If the reader didn’t know that Jubilee was based on the story of
Margaret Walker’s great-grandmother, she might think that the plot was
too calculatedly stereotypical about the African American experience in
the South during slavery, the Civil War, and Reconstruction. But its
basis in fact increases Jubilee’s
potency. Vyry, the central character, is the biracial daughter of
Georgia plantation owner John Dutton, who never acknowledges her, and
an enslaved woman who dies in childbirth after having given birth to 15
children by age 29. Dutton’s cruel wife hates and mistreats Vyry, who
too closely resembles her own daughter. As she grows up on the
plantation, Vyry sees her mother substitute sold; her half-sister
branded after trying to run away; and an elderly slave beaten to death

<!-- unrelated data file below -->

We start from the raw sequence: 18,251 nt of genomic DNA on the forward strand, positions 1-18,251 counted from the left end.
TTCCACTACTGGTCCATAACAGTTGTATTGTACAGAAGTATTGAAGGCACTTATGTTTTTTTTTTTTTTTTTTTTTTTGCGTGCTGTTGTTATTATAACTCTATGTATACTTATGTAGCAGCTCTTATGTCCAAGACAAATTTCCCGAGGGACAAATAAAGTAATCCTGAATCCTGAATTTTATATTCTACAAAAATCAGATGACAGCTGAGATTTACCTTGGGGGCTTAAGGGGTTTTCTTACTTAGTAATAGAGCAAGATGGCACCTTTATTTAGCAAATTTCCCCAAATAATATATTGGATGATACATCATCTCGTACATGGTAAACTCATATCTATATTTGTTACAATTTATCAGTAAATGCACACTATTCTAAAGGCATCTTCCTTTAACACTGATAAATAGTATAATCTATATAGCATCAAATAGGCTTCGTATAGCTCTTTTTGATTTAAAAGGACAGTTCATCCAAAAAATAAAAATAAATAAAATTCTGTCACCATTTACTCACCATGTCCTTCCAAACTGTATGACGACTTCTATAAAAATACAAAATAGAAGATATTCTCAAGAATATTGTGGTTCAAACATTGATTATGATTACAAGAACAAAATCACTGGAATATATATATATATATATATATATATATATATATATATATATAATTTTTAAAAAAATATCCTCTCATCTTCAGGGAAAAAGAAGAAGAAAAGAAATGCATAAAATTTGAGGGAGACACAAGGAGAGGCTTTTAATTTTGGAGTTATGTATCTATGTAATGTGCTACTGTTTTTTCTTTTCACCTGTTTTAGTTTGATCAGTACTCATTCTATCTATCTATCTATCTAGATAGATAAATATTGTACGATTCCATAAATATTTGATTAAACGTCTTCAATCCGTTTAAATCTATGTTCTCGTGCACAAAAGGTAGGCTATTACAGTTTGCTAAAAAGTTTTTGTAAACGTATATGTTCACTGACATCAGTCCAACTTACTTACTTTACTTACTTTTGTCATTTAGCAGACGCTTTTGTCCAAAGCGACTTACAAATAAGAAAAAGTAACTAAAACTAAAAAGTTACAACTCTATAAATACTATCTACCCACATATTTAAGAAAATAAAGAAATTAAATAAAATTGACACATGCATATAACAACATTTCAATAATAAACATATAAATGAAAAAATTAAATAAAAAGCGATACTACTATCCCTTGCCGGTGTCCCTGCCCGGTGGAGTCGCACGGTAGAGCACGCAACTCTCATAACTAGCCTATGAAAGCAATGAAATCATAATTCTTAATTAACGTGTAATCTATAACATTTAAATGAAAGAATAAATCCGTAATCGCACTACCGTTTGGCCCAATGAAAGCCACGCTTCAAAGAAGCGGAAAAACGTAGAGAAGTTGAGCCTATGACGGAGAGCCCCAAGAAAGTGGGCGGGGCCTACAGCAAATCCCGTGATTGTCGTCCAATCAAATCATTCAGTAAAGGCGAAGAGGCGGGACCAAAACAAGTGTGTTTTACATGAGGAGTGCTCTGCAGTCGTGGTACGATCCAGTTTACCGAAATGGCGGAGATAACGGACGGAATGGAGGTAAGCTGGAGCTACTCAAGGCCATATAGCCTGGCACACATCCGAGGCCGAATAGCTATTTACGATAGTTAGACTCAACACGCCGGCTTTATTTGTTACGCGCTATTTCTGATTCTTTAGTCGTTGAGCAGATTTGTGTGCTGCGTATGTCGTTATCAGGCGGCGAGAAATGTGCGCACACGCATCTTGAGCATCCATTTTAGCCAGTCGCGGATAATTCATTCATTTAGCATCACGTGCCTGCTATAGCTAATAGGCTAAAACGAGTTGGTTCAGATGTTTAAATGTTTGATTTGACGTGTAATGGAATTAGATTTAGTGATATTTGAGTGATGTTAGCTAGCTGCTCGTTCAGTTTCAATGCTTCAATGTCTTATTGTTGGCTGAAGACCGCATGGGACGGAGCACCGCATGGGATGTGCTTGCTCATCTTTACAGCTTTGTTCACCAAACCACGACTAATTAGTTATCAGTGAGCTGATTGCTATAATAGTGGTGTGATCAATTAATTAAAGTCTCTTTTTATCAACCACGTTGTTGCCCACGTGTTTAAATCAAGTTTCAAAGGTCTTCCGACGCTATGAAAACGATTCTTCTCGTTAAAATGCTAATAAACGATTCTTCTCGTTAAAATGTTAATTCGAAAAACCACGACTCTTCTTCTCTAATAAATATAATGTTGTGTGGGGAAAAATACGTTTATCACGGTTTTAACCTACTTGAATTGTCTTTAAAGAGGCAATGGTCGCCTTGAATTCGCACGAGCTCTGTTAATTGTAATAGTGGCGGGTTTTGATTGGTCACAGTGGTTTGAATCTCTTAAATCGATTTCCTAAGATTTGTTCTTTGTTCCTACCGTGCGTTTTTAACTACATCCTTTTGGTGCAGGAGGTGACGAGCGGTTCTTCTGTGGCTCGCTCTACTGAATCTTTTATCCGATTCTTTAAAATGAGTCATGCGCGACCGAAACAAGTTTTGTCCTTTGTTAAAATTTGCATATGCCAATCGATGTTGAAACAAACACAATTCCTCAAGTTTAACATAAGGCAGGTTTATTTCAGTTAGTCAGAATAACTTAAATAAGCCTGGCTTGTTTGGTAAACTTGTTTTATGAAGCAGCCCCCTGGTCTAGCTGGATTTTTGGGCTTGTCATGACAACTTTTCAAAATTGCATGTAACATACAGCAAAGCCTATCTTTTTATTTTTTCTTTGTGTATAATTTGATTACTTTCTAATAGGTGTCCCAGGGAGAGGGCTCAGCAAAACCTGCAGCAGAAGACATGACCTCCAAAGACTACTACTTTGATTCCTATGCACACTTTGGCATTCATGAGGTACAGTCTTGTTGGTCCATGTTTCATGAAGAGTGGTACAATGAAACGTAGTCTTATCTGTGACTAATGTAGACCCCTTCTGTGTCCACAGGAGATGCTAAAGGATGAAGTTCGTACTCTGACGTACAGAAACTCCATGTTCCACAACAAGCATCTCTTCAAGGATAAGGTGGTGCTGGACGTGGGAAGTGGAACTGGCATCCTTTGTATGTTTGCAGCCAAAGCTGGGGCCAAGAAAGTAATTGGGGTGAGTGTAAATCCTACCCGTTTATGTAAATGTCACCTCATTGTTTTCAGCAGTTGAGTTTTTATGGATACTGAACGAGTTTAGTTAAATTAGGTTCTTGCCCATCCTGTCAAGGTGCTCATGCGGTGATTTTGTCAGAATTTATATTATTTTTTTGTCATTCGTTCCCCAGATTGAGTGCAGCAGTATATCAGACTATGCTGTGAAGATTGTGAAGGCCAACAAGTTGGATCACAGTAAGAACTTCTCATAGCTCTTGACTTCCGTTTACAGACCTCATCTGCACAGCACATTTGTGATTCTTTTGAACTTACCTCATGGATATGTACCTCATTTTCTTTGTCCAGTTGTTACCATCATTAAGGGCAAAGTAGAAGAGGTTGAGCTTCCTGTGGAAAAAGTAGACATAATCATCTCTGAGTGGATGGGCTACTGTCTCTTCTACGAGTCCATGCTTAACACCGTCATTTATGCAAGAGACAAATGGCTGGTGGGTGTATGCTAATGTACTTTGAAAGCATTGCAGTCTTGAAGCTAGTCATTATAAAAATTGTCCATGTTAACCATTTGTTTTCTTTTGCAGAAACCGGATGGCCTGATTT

by the overseer. After Emancipation, the adult Vyry and her husband are
duped into sharecropping and are burned out of their house by the Ku
Klux Klan. But Vyry is a resilient person, as well as a kind and
forgiving person, and it is her character that wins hearts and allows
the story to end on a note of reconciliation and hope.
Jubilee took Walker 30 years to write; she researched every aspect of the black experience to undergird her family’s oral tradition. Critics commented that Jubilee was the first truly black American historical novel and a counterpoint to nostalgic white fiction such as Gone with the Wind.
A poet and essayist as well as a novelist, Walker was also well-known for her 1942 poem “For My People.” She taught at Jackson State College and directed its Institute for the Study of History, Life and Culture of Black Peoples.
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